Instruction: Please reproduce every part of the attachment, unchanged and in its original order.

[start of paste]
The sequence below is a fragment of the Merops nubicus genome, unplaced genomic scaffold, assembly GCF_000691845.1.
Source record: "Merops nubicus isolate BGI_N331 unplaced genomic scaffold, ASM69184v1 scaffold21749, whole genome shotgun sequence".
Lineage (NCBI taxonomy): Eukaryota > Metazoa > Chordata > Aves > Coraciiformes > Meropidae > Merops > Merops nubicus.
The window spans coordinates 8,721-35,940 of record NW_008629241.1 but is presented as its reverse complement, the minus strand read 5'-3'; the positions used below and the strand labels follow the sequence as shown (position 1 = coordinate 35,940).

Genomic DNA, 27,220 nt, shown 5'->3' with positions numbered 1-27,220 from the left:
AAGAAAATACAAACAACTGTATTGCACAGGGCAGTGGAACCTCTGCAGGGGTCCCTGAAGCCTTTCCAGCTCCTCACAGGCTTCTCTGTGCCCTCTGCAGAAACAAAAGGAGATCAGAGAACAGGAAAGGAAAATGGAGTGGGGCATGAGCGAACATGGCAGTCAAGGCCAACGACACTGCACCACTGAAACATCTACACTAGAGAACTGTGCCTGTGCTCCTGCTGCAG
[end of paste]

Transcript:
The sequence below is a fragment of the Merops nubicus genome, unplaced genomic scaffold, assembly GCF_000691845.1.
Source record: "Merops nubicus isolate BGI_N331 unplaced genomic scaffold, ASM69184v1 scaffold21749, whole genome shotgun sequence".
Lineage (NCBI taxonomy): Eukaryota > Metazoa > Chordata > Aves > Coraciiformes > Meropidae > Merops > Merops nubicus.
The window spans coordinates 8,721-35,940 of record NW_008629241.1 but is presented as its reverse complement, the minus strand read 5'-3'; the positions used below and the strand labels follow the sequence as shown (position 1 = coordinate 35,940).

Genomic DNA, 27,220 nt, shown 5'->3' with positions numbered 1-27,220 from the left:
AAGAAAATACAAACAACTGTATTGCACAGGGCAGTGGAACCTCTGCAGGGGTCCCTGAAGCCTTTCCAGCTCCTCACAGGCTTCTCTGTGCCCTCTGCAGAAACAAAAGGAGATCAGAGAACAGGAAAGGAAAATGGAGTGGGGCATGAGCGAACATGGCAGTCAAGGCCAACGACACTGCACCACTGAAACATCTACACTAGAGAACTGTGCCTGTGCTCCTGCTGCAG